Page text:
“From managing our expanding relationship with China, to reaffirming our historic alliance with Japan, to addressing challenges on the Korean Peninsula, Jim has been at the center of shaping our efforts,” she said.
Clinton said Steinberg had been a “fixture” at meetings with the National Security Council (NSC) and frequently represented the US State Department at the White House. (Emphasis supplied, MBV.)
Insiders said Steinberg has been at least partly responsible for US President Barack Obama’s decision to put Taiwan’s request to buy advanced F-16 aircraft on the backburner. He is said to have argued in private that F-16 sales to Taiwan would not result in enough benefits to justify upsetting Beijing.
US-Taiwan Business Council president Rupert Hammond-Chambers said US decisions regarding Taiwan were made collectively through an interagency process, coordinated by the NSC.
“That said, Steinberg did have the power to say no. It was a power he exercised reflexively when it came to Taiwan,” he said.
“I believe his actions spoke volumes for his view of Taiwan and the issues he believed it created for the US-China relationship. We can only hope that his successor takes a more balanced view of American interests on Taiwan and injects some badly needed ambition into our goals for US-Taiwan relations,” he said.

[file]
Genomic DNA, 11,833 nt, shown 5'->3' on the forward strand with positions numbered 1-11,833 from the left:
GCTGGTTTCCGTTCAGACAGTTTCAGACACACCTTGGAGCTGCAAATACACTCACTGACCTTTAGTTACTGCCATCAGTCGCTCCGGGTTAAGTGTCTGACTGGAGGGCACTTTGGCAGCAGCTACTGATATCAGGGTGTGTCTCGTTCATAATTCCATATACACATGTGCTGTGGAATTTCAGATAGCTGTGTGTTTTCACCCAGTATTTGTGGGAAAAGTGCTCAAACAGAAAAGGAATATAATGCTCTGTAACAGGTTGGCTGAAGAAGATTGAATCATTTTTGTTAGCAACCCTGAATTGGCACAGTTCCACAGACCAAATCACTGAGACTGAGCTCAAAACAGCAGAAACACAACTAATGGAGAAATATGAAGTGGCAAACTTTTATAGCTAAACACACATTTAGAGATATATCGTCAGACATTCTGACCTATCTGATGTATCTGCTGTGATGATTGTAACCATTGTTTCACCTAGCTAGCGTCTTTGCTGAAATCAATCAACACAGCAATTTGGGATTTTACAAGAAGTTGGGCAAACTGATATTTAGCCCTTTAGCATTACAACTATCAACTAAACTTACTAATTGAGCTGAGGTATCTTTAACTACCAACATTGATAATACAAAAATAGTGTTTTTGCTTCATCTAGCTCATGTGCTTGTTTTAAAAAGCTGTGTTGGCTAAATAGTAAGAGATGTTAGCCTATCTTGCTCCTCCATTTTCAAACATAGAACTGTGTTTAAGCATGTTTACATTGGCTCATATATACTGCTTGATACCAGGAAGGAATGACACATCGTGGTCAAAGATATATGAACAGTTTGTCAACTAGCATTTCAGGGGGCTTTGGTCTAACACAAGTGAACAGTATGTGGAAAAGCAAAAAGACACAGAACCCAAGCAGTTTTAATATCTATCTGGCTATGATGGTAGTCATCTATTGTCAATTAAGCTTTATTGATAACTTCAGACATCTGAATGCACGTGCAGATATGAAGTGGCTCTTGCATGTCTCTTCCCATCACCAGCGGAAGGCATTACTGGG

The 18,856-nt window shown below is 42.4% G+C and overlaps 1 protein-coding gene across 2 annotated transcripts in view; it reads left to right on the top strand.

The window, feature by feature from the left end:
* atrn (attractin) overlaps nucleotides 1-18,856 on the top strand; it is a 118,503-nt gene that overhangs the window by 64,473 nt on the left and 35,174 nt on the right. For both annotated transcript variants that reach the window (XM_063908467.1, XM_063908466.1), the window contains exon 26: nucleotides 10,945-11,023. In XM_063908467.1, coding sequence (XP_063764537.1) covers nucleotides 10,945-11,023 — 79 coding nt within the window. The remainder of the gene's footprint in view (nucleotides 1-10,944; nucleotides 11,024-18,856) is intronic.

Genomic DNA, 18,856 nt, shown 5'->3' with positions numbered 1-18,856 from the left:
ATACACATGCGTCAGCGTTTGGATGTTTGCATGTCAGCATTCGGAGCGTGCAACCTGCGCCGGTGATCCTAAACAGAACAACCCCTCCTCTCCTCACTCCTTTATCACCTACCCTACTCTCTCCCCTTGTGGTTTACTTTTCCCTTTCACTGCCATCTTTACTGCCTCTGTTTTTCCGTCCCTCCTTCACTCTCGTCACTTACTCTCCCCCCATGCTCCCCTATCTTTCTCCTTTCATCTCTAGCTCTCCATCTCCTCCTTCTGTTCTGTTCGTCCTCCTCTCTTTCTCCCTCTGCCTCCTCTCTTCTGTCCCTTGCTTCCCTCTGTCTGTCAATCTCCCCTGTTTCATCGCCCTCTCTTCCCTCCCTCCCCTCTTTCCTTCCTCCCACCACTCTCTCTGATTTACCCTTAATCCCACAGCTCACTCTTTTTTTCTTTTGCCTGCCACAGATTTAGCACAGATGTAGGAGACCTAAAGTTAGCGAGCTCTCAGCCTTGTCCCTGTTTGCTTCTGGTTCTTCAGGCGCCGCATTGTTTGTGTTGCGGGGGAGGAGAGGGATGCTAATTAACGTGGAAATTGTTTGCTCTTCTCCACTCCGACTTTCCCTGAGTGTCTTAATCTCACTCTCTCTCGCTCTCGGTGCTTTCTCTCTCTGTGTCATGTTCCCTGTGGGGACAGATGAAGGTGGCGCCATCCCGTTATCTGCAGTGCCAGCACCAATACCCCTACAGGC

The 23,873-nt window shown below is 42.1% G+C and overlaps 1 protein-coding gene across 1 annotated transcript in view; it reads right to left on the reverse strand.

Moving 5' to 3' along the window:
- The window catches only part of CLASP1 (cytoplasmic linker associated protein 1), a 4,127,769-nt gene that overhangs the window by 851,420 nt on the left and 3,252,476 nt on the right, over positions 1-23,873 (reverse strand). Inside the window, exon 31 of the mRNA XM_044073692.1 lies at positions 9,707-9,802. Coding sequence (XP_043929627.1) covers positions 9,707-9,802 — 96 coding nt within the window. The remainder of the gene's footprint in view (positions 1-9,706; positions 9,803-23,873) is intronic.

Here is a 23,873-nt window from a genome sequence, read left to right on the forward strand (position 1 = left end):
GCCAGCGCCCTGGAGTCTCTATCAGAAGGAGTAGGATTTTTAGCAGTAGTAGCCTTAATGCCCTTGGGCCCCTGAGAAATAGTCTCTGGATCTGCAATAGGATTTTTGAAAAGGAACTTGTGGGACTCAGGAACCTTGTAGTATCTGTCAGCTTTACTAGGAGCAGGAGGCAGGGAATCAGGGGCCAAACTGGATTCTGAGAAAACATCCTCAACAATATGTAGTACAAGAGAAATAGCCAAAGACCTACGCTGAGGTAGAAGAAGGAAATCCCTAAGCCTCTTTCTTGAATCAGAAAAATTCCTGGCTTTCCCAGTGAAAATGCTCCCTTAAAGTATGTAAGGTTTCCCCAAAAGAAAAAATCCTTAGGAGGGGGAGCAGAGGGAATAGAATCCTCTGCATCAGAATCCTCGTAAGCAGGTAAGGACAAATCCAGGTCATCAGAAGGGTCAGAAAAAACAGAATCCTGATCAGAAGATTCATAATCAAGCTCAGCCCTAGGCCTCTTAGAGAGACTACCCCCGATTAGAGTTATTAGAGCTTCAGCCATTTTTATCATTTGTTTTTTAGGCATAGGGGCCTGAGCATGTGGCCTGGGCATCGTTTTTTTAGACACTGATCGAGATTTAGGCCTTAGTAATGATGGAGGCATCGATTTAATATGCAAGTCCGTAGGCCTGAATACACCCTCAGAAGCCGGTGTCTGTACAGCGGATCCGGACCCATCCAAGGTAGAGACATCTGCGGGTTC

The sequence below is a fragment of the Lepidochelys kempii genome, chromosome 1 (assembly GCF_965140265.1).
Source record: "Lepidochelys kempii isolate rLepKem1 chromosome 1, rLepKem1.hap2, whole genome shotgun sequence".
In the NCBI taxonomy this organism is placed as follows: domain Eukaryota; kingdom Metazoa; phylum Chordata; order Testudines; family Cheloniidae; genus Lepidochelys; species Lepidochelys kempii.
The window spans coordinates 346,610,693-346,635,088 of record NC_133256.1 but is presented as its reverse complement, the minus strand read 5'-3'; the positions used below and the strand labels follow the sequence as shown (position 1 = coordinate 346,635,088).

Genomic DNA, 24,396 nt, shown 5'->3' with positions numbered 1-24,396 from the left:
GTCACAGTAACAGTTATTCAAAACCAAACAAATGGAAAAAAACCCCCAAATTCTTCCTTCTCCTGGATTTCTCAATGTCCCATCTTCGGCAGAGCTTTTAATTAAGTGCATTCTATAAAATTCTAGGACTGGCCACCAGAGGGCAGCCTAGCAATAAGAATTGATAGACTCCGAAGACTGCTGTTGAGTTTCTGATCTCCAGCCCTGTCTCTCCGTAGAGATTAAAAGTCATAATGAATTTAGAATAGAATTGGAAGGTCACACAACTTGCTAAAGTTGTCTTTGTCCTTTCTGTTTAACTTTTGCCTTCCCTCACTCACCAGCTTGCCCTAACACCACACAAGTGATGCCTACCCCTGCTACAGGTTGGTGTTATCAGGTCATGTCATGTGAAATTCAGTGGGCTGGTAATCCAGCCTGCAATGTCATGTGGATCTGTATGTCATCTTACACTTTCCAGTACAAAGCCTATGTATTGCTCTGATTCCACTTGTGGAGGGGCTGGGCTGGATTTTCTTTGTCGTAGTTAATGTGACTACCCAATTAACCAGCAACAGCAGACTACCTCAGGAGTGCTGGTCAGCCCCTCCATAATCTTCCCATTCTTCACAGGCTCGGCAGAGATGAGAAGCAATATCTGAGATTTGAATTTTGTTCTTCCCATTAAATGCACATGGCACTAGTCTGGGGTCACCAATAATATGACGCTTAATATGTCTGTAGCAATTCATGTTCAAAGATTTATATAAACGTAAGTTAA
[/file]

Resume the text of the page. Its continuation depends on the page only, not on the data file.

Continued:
“I’m hopeful that a reassessment of our Taiwan policy will accompany the change,” said Walter Lohman, director of Asian studies at the Washington-based Heritage Foundation.
“US-Taiwan relations right now are going nowhere. Steinberg was a well-known advocate for closer relations with China and I think that tendency was undermining movement in US-Taiwan relations,” Lohman said. . .
Steinberg will be remembered for his “strategic reassurance” policies toward Beijing.